“Look at the schedule!”
It’s ESPN analyst Woody Paige’s catchphrase, and I’m sure many Blue Jays and Orioles fans understand the sentiment. They certainly mention it enough. After each and every unsuccessful season one of those teams endures, baseball conversations all over the country go straight to the powerhouse AL East. Why do the Orioles finish so poorly every year? Why, they play 19 games a year against each AL East team! Look at the schedule!
For all the talk about how great the AL East is, there are actually far more formidable schedules that teams have played throughout the years of baseball. I sorted through MLB history by games played against teams who finished the season above .500, and went looking for teams in the post-strike AL East. It surprisingly took quite a bit of scrolling. The 83rd team on the list finally fit the bill- the 2003 Baltimore Orioles. They played 111 games against teams with winning records, which ranks well behind the record- the 1926 St. Louis Browns (who would later become the Orioles). They finished second-to-last with a 62-92 record that year, certainly a precursor to their descendents’ cries of imbalance.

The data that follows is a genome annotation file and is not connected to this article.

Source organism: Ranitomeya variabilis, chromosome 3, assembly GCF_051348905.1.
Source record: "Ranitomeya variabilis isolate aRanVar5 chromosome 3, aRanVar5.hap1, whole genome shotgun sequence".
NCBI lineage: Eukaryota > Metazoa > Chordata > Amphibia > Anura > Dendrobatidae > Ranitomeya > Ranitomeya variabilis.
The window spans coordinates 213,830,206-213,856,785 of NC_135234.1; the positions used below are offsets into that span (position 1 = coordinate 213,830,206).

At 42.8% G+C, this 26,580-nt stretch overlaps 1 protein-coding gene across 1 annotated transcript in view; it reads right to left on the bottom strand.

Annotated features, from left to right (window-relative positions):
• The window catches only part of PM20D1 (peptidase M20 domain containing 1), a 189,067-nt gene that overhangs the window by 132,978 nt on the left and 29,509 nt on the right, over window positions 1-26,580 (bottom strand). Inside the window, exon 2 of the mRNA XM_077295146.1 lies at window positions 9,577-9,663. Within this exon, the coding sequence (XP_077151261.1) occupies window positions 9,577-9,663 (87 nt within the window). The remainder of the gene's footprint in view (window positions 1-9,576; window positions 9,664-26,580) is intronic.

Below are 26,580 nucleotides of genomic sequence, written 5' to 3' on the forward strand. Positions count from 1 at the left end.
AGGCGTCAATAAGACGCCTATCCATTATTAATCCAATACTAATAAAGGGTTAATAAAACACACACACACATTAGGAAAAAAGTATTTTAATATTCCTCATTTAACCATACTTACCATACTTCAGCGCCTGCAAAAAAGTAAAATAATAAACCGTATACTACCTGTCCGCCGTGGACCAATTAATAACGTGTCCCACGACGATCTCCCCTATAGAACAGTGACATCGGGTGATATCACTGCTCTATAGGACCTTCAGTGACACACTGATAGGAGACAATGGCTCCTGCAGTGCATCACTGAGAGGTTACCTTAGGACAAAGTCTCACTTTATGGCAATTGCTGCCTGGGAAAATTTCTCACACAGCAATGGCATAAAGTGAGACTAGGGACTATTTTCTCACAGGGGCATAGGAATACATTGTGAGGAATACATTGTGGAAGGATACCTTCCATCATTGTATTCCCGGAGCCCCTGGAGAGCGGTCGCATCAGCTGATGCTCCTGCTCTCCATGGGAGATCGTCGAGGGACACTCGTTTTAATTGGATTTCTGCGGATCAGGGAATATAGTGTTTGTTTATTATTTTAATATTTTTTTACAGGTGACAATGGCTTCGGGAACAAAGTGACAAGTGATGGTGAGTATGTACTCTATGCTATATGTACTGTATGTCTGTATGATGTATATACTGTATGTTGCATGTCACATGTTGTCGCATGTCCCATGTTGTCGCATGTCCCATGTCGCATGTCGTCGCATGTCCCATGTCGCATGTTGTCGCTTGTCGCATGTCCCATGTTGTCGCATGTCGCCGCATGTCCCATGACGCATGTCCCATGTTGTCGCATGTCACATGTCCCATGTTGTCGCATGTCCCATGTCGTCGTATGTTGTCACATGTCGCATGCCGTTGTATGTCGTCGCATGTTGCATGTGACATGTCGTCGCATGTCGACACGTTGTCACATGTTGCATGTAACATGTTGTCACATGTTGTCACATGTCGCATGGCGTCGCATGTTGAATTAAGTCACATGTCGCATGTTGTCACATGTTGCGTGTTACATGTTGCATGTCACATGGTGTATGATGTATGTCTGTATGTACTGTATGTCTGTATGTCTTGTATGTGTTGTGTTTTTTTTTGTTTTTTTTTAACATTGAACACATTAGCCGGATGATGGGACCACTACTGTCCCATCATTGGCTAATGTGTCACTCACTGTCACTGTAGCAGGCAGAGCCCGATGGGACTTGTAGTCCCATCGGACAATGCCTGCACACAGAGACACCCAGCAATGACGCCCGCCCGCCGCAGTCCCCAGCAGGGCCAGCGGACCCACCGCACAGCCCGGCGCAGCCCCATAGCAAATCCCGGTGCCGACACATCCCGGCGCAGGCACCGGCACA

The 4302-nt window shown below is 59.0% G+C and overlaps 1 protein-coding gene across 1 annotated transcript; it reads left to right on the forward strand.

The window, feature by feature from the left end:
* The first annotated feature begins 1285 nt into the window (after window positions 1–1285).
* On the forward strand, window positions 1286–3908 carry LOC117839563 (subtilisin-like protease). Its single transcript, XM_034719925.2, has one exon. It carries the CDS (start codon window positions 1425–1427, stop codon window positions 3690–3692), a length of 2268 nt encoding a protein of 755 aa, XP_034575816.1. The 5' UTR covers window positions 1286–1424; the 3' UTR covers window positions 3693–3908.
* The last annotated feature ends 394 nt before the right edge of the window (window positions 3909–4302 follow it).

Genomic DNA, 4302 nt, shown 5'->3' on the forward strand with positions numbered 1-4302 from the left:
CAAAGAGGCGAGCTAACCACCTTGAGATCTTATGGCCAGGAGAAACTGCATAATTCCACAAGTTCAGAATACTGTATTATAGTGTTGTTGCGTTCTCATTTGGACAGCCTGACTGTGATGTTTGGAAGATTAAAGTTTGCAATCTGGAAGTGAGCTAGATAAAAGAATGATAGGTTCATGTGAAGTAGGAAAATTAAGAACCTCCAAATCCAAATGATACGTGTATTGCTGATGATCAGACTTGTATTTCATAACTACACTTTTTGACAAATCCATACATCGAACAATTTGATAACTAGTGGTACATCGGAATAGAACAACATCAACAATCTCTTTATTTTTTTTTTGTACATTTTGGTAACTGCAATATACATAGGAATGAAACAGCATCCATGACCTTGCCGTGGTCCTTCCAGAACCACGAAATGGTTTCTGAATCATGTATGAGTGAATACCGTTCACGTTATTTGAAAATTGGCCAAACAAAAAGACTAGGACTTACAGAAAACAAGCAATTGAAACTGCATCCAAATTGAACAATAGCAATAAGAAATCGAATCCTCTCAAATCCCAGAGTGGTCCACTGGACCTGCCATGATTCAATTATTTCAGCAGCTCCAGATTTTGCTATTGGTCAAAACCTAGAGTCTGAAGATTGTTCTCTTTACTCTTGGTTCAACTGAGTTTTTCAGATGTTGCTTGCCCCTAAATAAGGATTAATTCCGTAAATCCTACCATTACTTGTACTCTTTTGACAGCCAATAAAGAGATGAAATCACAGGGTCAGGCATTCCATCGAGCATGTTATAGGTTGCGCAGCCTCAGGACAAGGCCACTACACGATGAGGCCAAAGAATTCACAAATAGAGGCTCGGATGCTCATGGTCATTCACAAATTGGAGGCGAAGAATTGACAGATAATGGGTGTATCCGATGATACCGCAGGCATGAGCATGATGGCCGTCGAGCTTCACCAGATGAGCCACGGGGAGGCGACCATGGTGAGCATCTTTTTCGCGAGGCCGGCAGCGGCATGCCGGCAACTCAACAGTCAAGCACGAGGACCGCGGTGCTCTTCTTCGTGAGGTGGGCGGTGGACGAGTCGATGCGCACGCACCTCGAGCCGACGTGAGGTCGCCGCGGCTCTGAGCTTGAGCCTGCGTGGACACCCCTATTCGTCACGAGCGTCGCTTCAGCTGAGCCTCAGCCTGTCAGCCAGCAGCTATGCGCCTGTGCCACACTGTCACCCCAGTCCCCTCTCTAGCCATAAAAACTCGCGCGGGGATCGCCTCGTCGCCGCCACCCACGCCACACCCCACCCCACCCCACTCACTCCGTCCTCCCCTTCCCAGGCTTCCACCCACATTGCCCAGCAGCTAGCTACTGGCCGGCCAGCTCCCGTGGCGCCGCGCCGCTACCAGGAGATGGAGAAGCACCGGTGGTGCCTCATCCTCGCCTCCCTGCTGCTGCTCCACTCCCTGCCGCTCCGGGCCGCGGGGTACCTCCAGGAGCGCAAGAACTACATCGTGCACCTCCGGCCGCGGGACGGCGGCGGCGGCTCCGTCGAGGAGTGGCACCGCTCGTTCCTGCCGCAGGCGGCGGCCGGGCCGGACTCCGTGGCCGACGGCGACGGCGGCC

However, playing many games against good opponents does not doom a team. The 29th team on this list was the 1991 Minnesota Twins. They boasted an impressive .549 winning percentage against these teams, and eventually took home a World Series championship trophy that year.
Even if you argue that the AL East competition has stricter standards than a mere winning record, the case doesn’t hold. Stiffening my criteria to opponents having a stout .600 winning percentage, the first post-strike AL East team on the list is the 2002 Blue Jays- behind 287 other teams. To find the World Series winner who faced the most teams above .600 requires you to look a little farther than the previous list. At 81st, still 206 slots above those Blue Jays, the 1909 Pirates come in. As any sports fan easily knows, those Pirates rode yet another studly season from Honus Wagner to win the World Series that year.
So, next time some poor, ignorant fan blames his team’s failure on the competition of the AL East, ask him how a Nick Markakis-led Orioles or a Vernon Wells-led Blue Jays would do in the NL West. If he thinks they have the talent to compete with those opponents, tell him one thing:
“Look at the schedule!”